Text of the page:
God presents us faultless before his presence. This is God’s doing. He keeps us from falling and presents us to himself without fault. Obviously He does this via the blood of Jesus. The condition is that we keep ourselves in his love (vs. 21). But what does this mean? Verse 20 starts with the word “but”, drawing a contrast between genuine believers and the false teachers and apostates of verses 4-16. We are to keep ourselves in God’s love. This simply means that we should not draw back from Christ as the apostates did. Once again it does not mean we have to be sinless in order to be faultless before God’s throne. We just have to keep in the faith, and He will present us faultless by virtue of his finished work.

Because Jesus confirms us to the end, we will be blameless on that day. It does not get clearer than this.

This is referring to a specific commandment not to shipwreck our faith with the love of money. It doesn’t say we need to keep all the commandments without spot until Christ appears. It would be nice if we could, but that is not how we will be judged.

Jesus is sinless, we are not. Because he is sinless, we go to him for grace. When? In our time of need when the temptations are strong. Verse 14 says we must hold fast to our profession. The only way to forfeit salvation is to let go of or renounce that profession. The profession is equivalent to faith in Christ.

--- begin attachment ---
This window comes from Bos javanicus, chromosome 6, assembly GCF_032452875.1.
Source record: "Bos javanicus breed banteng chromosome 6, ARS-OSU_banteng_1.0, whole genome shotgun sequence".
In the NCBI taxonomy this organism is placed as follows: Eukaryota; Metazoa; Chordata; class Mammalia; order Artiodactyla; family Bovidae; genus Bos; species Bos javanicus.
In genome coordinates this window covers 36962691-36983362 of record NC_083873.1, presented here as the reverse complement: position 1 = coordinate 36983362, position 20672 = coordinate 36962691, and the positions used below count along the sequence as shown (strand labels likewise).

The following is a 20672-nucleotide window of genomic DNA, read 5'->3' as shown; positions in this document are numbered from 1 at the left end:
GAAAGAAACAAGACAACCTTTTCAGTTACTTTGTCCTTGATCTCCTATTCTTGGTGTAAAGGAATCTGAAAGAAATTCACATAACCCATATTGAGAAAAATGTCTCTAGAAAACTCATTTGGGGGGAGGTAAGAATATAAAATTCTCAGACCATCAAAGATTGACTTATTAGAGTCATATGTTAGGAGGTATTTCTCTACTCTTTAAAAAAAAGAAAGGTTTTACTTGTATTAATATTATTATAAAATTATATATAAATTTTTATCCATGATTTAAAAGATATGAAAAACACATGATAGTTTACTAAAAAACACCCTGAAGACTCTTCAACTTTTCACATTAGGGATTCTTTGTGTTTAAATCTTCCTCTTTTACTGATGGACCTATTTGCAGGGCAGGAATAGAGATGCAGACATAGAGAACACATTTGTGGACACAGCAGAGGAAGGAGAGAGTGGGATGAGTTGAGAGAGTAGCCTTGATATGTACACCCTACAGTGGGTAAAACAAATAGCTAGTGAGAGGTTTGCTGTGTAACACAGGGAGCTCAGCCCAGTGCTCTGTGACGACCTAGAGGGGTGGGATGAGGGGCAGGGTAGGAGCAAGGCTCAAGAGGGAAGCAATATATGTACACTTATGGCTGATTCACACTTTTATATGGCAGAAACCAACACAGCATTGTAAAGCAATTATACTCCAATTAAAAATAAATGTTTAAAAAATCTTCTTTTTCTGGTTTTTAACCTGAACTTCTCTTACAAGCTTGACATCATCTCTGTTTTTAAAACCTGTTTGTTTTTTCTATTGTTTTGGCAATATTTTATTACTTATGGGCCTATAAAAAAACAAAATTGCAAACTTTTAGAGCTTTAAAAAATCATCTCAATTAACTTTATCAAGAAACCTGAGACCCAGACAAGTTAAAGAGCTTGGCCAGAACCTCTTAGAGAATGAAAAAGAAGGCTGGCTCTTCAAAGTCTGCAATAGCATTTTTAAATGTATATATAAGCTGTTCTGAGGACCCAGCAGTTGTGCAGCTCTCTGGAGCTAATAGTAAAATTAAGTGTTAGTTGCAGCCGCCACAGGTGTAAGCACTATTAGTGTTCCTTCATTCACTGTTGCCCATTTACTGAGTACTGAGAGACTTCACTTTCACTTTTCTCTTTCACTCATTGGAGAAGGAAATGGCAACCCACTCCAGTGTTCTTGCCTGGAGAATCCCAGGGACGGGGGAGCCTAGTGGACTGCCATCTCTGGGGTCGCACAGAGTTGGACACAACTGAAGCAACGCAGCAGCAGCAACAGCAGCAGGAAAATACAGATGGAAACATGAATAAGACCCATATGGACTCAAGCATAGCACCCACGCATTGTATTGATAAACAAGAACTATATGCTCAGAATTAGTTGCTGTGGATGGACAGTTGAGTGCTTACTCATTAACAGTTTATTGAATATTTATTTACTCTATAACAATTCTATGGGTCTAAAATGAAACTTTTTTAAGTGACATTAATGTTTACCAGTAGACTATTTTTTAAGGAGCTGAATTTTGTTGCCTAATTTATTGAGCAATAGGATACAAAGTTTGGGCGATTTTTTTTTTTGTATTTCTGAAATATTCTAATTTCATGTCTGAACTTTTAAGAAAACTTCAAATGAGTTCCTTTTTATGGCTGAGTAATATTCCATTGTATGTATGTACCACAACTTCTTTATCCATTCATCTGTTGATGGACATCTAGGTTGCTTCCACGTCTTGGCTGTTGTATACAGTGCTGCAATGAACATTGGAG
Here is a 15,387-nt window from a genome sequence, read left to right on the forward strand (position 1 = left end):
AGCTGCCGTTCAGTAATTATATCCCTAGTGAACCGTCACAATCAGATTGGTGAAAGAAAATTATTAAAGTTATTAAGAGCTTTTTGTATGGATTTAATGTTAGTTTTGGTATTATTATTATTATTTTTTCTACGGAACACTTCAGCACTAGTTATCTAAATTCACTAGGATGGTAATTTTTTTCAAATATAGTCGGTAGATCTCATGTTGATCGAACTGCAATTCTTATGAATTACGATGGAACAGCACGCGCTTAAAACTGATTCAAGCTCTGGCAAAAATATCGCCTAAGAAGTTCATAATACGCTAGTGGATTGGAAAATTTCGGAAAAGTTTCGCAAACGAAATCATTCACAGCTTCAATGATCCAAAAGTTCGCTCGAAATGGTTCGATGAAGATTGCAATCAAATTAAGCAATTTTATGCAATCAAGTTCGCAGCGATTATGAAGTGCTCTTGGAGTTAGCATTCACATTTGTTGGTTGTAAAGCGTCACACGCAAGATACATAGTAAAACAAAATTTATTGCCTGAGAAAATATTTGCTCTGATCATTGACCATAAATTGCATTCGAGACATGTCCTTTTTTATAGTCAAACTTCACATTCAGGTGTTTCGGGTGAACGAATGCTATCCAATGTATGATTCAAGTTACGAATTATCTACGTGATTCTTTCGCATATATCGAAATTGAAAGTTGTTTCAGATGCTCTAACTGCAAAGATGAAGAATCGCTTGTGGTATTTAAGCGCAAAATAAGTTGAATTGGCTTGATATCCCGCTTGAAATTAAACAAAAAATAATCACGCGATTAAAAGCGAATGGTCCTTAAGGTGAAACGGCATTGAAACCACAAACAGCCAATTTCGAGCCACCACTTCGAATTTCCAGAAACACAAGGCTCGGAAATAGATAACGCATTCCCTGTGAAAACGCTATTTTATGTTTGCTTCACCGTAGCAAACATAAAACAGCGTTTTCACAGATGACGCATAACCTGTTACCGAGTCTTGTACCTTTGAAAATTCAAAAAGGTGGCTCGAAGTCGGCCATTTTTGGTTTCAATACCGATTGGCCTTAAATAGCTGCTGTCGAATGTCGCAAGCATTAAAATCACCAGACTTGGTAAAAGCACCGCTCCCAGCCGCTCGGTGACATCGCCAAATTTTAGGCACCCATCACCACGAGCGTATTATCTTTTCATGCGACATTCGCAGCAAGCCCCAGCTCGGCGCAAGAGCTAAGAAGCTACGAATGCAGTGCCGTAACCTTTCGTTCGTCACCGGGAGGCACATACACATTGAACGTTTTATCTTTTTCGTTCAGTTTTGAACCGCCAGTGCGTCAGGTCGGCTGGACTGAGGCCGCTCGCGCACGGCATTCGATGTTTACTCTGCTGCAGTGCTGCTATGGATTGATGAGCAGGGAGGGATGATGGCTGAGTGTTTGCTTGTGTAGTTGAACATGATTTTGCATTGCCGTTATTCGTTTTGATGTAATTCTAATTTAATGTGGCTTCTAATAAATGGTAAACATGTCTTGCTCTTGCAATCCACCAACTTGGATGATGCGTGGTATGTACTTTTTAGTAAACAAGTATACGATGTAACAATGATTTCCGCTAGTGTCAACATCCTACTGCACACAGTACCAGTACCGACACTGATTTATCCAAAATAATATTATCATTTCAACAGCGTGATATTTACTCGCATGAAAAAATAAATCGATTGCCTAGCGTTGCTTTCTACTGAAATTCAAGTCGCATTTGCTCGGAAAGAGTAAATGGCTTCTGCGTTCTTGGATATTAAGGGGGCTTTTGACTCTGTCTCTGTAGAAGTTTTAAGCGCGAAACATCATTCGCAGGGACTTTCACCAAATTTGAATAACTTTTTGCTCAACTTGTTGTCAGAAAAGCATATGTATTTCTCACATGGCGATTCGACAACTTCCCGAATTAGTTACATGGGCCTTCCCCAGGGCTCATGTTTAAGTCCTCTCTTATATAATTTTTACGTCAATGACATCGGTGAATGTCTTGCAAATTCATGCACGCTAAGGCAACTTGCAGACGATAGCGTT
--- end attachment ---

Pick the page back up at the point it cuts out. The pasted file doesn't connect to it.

Elisabeth and Zacharias were blameless concerning the law of God – I suppose in the same way Paul was blameless. If they were sinless, then Romans 3:23 would have been wrong.

It is Jesus’ death that reconciled us to God and presents us holy and blameless. Unreproveable as well. This means no charge can be laid against us. The only condition is that we continue in the faith (vs. 23) and not forsake it.

Salvation is not even in question in this verse. Paul is discussing his conduct while preaching among the heathen. Nothing he did brought reproach to the gospel. God wants us to be blameless in the same manner – creating no stumbling block to others.

1 Thessalonians 5:23. And the very God of peace sanctify you wholly; and I pray God your whole spirit and soul and body be preserved blameless unto the coming of our Lord Jesus Christ.

Paul prays that God will preserve us blameless unto his coming. Who will do it? God will. Verse 24 emphasizes that it is because God is faithful he will do it. According to these verses, the onus is entirely on God. Verse 22 instructs us to abstain from every form of evil, which is definitely good advice. But this is not a prerequisite for God to fulfill his promise in verse 23. It is clear that Paul’s moral instructions end in verse 22 and his prayer for perseverance (or benediction) begins in verse 23.